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Sam Penrod reportingNow that the conflict in Iraq has begun, the reality of war and the fear it brings is starting to sink in.
Whether watching the war coverage on TV, demonstrating for or against the war, or attending prayer services, there's no doubt many Utahns are paying very close attention to what's happening in Iraq.
On the morning after war began, prayer services, such as one at the All Saints Episcopal church, brought together those who support and those who oppose war.
Those in attendence prayed for a speedy end to the conflict.
Meanwhile on Utah's college campuses, students are weighing in with their own opinions on America's pre-emptive attack.
Julie Boyle: "THE U.N. FELL APART, SO OBVIOULY WE'RE GOING TO HAVE TO TAKE IT ON OUR OWN. IT WAS NO BIG SURPRISE. IT WAS JUST A SURPRISE THE RETALIATION ATTACK WAS SO WEAK, ESPECIALLY SINCE THEY ARE THE UNDERDOGS AND TRYING TO PROVE THEMSELVES."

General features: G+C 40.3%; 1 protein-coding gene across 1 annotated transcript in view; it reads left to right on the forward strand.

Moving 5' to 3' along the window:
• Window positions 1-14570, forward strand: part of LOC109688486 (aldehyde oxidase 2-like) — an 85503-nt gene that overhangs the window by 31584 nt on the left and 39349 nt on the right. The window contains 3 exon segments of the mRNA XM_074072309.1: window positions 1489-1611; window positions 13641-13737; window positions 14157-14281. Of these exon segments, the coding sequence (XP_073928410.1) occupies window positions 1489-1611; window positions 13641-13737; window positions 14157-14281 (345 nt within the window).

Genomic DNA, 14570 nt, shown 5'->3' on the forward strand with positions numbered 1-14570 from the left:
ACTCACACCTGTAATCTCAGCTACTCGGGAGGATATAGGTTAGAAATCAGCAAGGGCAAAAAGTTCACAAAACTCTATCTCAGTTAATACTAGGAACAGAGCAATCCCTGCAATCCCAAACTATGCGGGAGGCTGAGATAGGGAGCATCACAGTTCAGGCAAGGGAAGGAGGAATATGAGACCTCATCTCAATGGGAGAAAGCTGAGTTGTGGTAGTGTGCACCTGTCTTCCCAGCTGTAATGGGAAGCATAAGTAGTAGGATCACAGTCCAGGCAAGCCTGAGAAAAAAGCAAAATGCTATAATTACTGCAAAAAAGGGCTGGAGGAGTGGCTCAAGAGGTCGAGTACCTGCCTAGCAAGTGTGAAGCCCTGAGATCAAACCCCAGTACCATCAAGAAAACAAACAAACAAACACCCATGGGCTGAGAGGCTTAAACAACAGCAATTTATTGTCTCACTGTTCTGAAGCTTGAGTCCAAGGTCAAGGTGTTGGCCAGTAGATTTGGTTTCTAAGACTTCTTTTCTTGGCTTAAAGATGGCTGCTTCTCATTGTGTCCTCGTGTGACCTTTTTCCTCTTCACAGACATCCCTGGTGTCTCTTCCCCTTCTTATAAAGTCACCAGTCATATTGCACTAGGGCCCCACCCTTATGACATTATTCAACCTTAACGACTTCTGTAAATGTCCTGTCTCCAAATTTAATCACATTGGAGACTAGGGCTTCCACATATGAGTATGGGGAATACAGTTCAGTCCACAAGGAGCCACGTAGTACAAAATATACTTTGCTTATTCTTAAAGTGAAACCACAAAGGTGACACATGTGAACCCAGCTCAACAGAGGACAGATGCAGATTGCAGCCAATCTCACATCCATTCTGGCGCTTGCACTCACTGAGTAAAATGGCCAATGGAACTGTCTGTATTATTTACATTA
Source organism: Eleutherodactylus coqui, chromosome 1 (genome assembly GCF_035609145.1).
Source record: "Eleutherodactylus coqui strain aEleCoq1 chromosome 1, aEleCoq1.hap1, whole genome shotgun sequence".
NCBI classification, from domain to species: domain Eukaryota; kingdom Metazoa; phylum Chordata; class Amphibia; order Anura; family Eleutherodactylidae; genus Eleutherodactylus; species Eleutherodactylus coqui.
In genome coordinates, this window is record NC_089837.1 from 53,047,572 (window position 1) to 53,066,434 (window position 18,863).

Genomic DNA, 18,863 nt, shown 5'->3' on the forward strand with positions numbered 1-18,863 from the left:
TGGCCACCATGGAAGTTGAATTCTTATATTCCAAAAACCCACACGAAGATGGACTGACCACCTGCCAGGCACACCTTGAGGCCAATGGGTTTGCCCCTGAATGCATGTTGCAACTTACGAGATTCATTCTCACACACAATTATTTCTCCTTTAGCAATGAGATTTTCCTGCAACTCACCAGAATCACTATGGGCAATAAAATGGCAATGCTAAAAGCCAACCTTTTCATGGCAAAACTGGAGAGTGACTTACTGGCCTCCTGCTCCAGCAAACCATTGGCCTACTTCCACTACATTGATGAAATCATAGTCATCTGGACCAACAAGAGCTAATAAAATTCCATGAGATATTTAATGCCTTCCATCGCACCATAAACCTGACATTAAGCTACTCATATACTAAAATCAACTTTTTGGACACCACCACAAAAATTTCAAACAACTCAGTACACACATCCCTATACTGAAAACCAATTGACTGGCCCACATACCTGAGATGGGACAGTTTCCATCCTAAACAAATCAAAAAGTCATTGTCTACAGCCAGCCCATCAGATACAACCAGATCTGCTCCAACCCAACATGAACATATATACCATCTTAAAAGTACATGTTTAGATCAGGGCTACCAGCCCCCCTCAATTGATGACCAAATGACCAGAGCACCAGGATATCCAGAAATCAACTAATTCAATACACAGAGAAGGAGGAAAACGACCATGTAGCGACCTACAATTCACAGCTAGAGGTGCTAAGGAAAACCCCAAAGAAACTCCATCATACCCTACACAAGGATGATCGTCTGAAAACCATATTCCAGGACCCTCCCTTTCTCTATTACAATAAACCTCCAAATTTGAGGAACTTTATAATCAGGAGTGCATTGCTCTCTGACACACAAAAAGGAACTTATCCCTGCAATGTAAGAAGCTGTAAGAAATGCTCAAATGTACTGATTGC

Many students say while they don't want war, they are afraid of the risk of Saddam Hussein's weapons of mass destruction.
Tyler Moore: "I THINK THE WEAPONS THAT HE HAS DO AFFECT THE GLOBAL COMMUNITY AND THAT IT'S TIME SOMEONE TAKE ACTION AND GET RID OF THE WEAPONS."
Dusty Tanner: "ESPECIALLY WITH SEPTEMBER 11TH, WE NEED TO SECURE ALL THE WEAPONS THAT IRAQ HAS TO MAKE THAT SAFE. I THINK IT PROTECTS HOMELAND SECURITY."
But there is also fear the war with Iraq will only unleash more terrorist attacks on the United States.
Kyoung Bae: "MOST PEOPLE DON'T WANT WAR, BECAUSE IF THEY GET WAR IT COULD COME BACK TO US. SO I DON'T THINK IT'S A GOOD IDEA."
While Utahns have varying opinions of the President's decision to go to war, no one we talked to today seemed to doubt that the United States will ultimately be victorious.